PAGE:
Mental Health Professor’s Tips to Beat Holiday Blues

*Today’s blog was written by Junnelle Hogen. It is a re-post of an article she wrote for the Register-Guard on December 13, 2015.

Amid the ever-present Christmas revelry and excess, many people feel blue.

But a Northwest Christian University associate professor says she’s developed tips to help people navigate the winter6holiday season without becoming too depressed.

Marilyn Montgomery said many people may struggle with heightened anxiety, stress and loneliness before and after Christmas.

“It’s common for people to go up and down,” Montgomery said. “It varies widely, especially for people who have lost someone over the holidays.”

From her experience counseling and teaching at the Eugene university’s clinical mental health counseling program, Montgomery compiled her top five tips for maintaining mental health throughout the season:

Give yourself the same advice you would give your best friend. Accept your feelings. It is OK to feel sad or anxious during the holiday season. But do something different. Go for a short walk, go for a drive to look at Christmas lights, go out for coffee. Change your scenery.

Take a vacation from using social media, or limit yourself to 30 minutes a day. Remember: Everyone uses social media to put up their best facade, which can lead you to have unrealistic expectations about your own life.

Stay informed, but do not dwell on negative news… Negative news can make us feel helpless, so find one good thing you can do to change those feelings, such as volunteering for an hour or making a donation to a charity or church. Change feelings of helplessness by doing something good for someone.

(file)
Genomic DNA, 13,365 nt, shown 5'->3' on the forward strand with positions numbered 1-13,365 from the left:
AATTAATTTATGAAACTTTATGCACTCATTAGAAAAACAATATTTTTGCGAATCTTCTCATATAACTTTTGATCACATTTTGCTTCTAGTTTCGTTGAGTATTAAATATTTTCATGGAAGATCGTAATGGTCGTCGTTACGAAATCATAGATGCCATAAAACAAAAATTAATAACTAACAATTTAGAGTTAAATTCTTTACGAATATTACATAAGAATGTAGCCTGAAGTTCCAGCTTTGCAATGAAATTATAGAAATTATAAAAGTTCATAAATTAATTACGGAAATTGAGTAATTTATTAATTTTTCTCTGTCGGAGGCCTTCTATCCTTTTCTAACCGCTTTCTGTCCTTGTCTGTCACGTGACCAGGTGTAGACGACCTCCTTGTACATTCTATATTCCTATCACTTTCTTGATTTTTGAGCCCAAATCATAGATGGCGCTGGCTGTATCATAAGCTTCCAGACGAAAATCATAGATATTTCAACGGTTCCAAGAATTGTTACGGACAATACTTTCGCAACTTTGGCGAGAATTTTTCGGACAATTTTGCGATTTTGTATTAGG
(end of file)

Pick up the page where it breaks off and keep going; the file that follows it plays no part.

Help someone else who might struggle during the holidays. Send a friend or colleague a friendly email, letter or text thanking them for what they do or letting them know that you are thinking of them. Expressing gratitude can be a powerful antidote against the holiday blues.

Hunt for zest in life. Celebrate the little things. Whether it is the smell of freshly baked bread, a warm bed, hot water or a child’s excitement, be present with people and your surroundings.

decisionsMontgomery said she has seen an uptick in the last few years of people citing social media as a cause of depression.

“On social media many people only show their best days,” Montgomery said. “Pictures of food, family and friends people post throughout the holiday season can really exacerbate the problem.”

Cut out time on Facebook, but spend more time reaching out to others, Montgomery suggests.

She said one person she knew decided to face holiday depression head-on by sendinggrateful1 a text of gratitude each day for 12 days as a “12 Days of Christmas” gratitude-a-thon.

“She got great feedback,” Montgomery said. “Some people told her they had been going through a rough patch of their own when they heard from her.”

Follow Junnelle on Twitter @JunnelleH . Email junnelle.hogen@registerguard.com 

From me, Dena:

May this Bible verse encourage you through the rest of this holiday season.

“Look to the Lord and his strength; seek his face always (Psalm 105:4).”

Dear God, use something in this blog to help a hurting parent today. You know how hard it is on us when our child is struggling any time of the year, but especially during the holidays. Comfort and encourage through these words today. 

In the name of the Messiah, who is Christ, the Lord.

Amen.

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